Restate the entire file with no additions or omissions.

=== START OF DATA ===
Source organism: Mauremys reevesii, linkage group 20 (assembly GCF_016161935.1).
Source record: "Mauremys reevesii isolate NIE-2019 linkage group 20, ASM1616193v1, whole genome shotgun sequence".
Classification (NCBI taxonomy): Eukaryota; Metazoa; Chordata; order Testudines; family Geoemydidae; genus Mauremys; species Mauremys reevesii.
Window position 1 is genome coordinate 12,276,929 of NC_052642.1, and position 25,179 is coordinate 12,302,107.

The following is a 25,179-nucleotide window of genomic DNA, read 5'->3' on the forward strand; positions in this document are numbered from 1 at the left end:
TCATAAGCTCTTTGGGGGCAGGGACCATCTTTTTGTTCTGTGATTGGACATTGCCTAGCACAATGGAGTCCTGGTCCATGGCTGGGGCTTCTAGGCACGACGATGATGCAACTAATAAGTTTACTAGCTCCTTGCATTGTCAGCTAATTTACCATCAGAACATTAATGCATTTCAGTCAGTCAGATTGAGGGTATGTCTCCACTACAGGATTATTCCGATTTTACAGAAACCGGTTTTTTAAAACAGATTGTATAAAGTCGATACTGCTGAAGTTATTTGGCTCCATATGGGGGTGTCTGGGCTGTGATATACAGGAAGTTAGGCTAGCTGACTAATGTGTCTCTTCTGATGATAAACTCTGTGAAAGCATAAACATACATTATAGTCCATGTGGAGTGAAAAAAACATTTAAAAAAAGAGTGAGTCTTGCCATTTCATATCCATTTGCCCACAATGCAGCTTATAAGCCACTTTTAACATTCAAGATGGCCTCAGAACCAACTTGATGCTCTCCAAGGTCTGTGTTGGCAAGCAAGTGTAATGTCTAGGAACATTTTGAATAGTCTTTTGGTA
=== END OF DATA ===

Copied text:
Source organism: Mauremys reevesii, linkage group 20 (assembly GCF_016161935.1).
Source record: "Mauremys reevesii isolate NIE-2019 linkage group 20, ASM1616193v1, whole genome shotgun sequence".
Classification (NCBI taxonomy): Eukaryota; Metazoa; Chordata; order Testudines; family Geoemydidae; genus Mauremys; species Mauremys reevesii.
Window position 1 is genome coordinate 12,276,929 of NC_052642.1, and position 25,179 is coordinate 12,302,107.

The following is a 25,179-nucleotide window of genomic DNA, read 5'->3' on the forward strand; positions in this document are numbered from 1 at the left end:
TCATAAGCTCTTTGGGGGCAGGGACCATCTTTTTGTTCTGTGATTGGACATTGCCTAGCACAATGGAGTCCTGGTCCATGGCTGGGGCTTCTAGGCACGACGATGATGCAACTAATAAGTTTACTAGCTCCTTGCATTGTCAGCTAATTTACCATCAGAACATTAATGCATTTCAGTCAGTCAGATTGAGGGTATGTCTCCACTACAGGATTATTCCGATTTTACAGAAACCGGTTTTTTAAAACAGATTGTATAAAGTCGATACTGCTGAAGTTATTTGGCTCCATATGGGGGTGTCTGGGCTGTGATATACAGGAAGTTAGGCTAGCTGACTAATGTGTCTCTTCTGATGATAAACTCTGTGAAAGCATAAACATACATTATAGTCCATGTGGAGTGAAAAAAACATTTAAAAAAAGAGTGAGTCTTGCCATTTCATATCCATTTGCCCACAATGCAGCTTATAAGCCACTTTTAACATTCAAGATGGCCTCAGAACCAACTTGATGCTCTCCAAGGTCTGTGTTGGCAAGCAAGTGTAATGTCTAGGAACATTTTGAATAGTCTTTTGGTA